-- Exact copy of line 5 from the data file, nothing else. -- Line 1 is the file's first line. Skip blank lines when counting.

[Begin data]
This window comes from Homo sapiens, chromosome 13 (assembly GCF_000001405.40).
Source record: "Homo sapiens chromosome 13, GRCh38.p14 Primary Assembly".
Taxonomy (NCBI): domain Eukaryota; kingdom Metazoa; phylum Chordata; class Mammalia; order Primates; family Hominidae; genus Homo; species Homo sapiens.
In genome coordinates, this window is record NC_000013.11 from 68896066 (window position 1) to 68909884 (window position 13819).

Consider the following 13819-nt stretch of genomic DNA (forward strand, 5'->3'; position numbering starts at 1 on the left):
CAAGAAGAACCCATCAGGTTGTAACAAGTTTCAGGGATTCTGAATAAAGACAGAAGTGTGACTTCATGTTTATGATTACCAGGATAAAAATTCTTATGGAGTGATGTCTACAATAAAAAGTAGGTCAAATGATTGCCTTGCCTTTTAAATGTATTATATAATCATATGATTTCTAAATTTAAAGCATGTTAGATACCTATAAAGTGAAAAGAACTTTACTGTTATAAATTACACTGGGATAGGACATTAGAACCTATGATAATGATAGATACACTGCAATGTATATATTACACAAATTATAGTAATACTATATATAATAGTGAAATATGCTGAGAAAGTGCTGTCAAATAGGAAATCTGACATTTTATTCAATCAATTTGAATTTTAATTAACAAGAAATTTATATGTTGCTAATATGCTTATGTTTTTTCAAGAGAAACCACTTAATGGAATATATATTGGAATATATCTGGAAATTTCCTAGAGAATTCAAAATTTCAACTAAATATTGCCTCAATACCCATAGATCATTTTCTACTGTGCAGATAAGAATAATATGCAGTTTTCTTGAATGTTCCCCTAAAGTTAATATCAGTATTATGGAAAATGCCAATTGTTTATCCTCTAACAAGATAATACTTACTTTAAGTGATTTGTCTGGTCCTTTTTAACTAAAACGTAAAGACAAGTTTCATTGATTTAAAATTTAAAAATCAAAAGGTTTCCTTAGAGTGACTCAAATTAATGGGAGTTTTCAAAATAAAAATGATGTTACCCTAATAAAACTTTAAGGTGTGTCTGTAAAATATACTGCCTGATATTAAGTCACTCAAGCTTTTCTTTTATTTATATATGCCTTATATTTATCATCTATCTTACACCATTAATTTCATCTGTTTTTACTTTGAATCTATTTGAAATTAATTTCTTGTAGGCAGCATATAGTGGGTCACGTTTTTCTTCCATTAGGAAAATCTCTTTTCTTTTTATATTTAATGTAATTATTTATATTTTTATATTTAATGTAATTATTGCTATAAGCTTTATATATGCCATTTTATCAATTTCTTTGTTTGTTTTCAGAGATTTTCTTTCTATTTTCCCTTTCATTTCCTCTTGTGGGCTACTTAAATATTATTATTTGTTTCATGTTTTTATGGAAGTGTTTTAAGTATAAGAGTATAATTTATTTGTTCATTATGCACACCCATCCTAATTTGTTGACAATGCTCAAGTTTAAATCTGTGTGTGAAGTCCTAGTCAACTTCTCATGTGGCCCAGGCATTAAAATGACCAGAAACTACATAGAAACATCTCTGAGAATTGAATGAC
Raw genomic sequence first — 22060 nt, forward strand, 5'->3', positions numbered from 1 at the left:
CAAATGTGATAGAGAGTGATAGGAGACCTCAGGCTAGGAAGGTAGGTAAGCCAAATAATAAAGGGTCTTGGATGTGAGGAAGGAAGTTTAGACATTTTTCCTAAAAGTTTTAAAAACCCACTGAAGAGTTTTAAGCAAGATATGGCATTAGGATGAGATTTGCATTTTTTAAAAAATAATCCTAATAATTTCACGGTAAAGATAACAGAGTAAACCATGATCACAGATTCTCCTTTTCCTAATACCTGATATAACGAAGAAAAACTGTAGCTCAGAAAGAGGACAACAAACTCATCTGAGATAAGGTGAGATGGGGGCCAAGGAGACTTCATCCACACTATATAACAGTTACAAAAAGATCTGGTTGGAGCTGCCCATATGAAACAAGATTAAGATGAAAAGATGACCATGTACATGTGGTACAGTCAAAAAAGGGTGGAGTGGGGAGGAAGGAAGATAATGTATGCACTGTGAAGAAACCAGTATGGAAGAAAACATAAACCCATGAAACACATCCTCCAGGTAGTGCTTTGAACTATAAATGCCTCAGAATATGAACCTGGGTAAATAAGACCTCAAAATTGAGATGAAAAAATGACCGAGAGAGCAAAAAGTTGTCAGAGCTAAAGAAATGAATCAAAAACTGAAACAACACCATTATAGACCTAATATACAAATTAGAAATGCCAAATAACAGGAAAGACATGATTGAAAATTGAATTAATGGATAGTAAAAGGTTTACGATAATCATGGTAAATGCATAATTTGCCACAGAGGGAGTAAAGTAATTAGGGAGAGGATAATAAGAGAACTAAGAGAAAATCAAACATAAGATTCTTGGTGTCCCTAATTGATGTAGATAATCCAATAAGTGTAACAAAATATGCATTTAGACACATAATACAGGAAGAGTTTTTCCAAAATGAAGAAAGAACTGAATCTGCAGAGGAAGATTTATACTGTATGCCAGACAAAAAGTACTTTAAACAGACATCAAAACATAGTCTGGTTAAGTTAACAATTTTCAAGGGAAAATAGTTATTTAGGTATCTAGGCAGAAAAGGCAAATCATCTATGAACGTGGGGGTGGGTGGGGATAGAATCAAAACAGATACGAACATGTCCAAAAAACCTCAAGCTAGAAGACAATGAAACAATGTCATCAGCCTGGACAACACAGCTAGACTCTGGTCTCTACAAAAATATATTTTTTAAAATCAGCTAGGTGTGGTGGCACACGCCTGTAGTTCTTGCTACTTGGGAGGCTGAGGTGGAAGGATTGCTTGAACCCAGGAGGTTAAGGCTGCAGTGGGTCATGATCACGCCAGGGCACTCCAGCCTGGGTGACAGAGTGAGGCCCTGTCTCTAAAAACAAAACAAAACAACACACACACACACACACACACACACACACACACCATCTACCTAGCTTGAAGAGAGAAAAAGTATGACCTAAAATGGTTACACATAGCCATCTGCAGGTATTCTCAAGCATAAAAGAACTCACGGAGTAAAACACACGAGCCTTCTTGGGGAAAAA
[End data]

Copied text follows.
Consider the following 13819-nt stretch of genomic DNA (forward strand, 5'->3'; position numbering starts at 1 on the left):